Conversational thinking for online learning

In this article I propose that conversational thinking is an important skill to develop in online learners, to enable richer social learning experiences that move beyond contribution and consumption. Conversational thinking “Learning through discussion has value because it provides the motivation for each participant to articulate their concepts and ideas, defend them, reconsider them in … Continue reading Conversational thinking for online learning

Don’t be an authority on meta-meta-learning

I’ve seen yet another tweet extolling the benefits of adhering to an educational developer’s perspective of what should happen in a classroom. This concerns me. As a learning technologist, course developer and online coordinator, my knowledge is only as useful as the willingness of subject experts to collaborate with me. Should I decree a particular … Continue reading Don’t be an authority on meta-meta-learning

Online CPD forum

My role involves course development and course management of CPD delivered online. I’m always interested in learning from others and sharing perspectives, so that the experience of participants can be enhanced through appropriate learning design and use of learning technologies. I’m looking for like-minded folk to come together, share ideas for designs and activities, raise questions … Continue reading Online CPD forum

MOOC design and retention impact factors

It is widely cited that MOOCs have poor retention rates, anywhere down to 5% of those who start the course may complete it to the end (Allione and Stein, 2016). On any other form of online or distance learning course, those figures would be a sign that the course was ineffective and not meeting the … Continue reading MOOC design and retention impact factors

Success measures in technology-enhanced learning

What does success look like for technology-enhanced learning? This was the opening substantive question from the #LTHEchat on 3 May 2017 and as an unofficial follow up, I’m cribbing here from the Twitter community and expanding on some of the ideas that were discussed. TEL or just L? Should success in technology-enhanced learning (TEL) be … Continue reading Success measures in technology-enhanced learning

Videos to support learning in MOOCs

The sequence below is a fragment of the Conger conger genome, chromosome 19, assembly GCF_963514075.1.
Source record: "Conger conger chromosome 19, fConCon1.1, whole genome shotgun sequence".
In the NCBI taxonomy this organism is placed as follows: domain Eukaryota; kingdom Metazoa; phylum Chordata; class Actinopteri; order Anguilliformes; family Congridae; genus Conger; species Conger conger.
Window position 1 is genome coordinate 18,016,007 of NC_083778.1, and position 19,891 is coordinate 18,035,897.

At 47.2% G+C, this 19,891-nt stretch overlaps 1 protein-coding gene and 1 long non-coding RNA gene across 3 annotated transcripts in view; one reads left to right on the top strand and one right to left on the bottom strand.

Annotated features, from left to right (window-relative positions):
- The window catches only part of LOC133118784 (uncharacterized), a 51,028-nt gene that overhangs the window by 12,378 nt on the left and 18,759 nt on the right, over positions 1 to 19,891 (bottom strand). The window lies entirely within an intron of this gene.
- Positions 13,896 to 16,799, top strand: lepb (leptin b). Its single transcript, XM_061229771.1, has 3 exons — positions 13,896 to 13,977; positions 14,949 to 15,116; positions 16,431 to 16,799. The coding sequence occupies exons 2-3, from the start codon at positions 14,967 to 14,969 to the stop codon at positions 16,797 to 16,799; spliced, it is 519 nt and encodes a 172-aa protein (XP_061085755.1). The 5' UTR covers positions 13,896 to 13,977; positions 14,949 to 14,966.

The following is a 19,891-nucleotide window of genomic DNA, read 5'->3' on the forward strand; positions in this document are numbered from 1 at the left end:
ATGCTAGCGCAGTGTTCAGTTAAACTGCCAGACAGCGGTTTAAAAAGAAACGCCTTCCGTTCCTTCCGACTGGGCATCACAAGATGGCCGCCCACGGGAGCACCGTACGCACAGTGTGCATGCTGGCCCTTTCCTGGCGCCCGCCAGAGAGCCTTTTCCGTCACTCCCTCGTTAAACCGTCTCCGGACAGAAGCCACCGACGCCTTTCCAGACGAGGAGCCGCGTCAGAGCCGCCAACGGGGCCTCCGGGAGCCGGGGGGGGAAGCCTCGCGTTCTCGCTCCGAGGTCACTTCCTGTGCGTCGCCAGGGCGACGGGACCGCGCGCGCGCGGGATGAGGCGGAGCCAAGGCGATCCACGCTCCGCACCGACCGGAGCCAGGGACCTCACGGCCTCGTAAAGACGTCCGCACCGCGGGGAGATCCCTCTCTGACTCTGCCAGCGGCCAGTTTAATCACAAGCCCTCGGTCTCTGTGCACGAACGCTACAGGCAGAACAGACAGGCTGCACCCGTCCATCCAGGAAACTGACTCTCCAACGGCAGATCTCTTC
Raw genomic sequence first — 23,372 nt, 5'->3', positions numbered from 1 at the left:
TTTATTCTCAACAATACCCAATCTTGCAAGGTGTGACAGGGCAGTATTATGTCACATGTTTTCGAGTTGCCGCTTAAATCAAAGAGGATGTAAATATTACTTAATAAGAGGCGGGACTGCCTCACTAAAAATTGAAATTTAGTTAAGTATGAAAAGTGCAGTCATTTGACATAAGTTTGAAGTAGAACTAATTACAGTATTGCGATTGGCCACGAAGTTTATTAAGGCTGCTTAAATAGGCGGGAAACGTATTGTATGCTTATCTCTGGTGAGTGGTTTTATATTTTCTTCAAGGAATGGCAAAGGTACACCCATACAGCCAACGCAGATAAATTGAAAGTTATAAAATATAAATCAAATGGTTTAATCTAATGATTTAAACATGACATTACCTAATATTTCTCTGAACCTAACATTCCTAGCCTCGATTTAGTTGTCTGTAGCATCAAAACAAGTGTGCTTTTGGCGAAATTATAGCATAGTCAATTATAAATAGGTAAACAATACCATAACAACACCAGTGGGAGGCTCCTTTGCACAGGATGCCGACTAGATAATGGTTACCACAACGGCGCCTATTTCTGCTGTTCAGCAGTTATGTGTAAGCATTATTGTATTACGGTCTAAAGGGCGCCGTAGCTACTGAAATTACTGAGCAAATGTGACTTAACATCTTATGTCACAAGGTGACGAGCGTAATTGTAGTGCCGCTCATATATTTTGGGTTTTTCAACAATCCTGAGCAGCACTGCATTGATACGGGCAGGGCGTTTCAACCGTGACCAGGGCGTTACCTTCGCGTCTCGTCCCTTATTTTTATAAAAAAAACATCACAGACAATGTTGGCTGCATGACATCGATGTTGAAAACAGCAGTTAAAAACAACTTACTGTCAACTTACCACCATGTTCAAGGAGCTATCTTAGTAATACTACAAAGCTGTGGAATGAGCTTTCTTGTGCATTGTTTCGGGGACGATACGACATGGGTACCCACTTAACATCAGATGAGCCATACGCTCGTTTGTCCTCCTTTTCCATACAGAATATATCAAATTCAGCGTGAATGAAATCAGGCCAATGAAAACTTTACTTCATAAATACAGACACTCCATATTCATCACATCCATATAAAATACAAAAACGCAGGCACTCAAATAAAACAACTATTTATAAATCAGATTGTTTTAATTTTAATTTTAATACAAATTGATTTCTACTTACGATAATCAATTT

In this article I consider why videos and other multimedia that enable narrative and storytelling are prevalent in the learning design of Massive Open Online Courses (MOOCs). During the last #LTHEchat on hybrid learning spaces, there was a side-discussion on the significance of the internet and how it allows for new types of learning to occur within it … Continue reading Videos to support learning in MOOCs

MOOC design thoughts: individual openness

As you might imagine, if I’m designing MOOCs I really should be learning on some. So I have! A few months ago, I joined my first MOOC and went through the whole process as a proper learner (that’s right, actually allocating time to do the activities). If you don’t attempt the activities, you don’t actually … Continue reading MOOC design thoughts: individual openness

Beyond the higher education bubble – a new role

Last month I took up a new role as Online CPD Coordinator for STEM Learning Ltd. at the National STEM Learning Centre. For the first time in my career I will be working outside of higher education. There are obvious similarities, in particular the opportunity to work closely with subject experts to create valuable learning … Continue reading Beyond the higher education bubble – a new role

A bad worker blames their tools – does the same apply to learning technology?

The old proverb ‘a bad workman blames his tools’ refers to an individual who, in doing something poorly, decides to blame the tool they have used rather than accept their own failings (OED definition). How many times have we (learning technologists) heard grumblings from colleagues and students (and indeed grumbled ourselves) at the inadequacies of … Continue reading A bad worker blames their tools – does the same apply to learning technology?

Student activity for deep learning and engagement – Revisiting Case Studies in Motivating the Learner (Part 6)

Continuing my series of blog posts exploring ‘Inspiring Students: Case Studies in Motivating the Learner’, this post looks at a case study from Mark W Teale which puts students’ independent study of case examples at the centre of the learning experience. Reconsidering the role of face-to-face teaching The aspect of this case study I wish … Continue reading Student activity for deep learning and engagement – Revisiting Case Studies in Motivating the Learner (Part 6)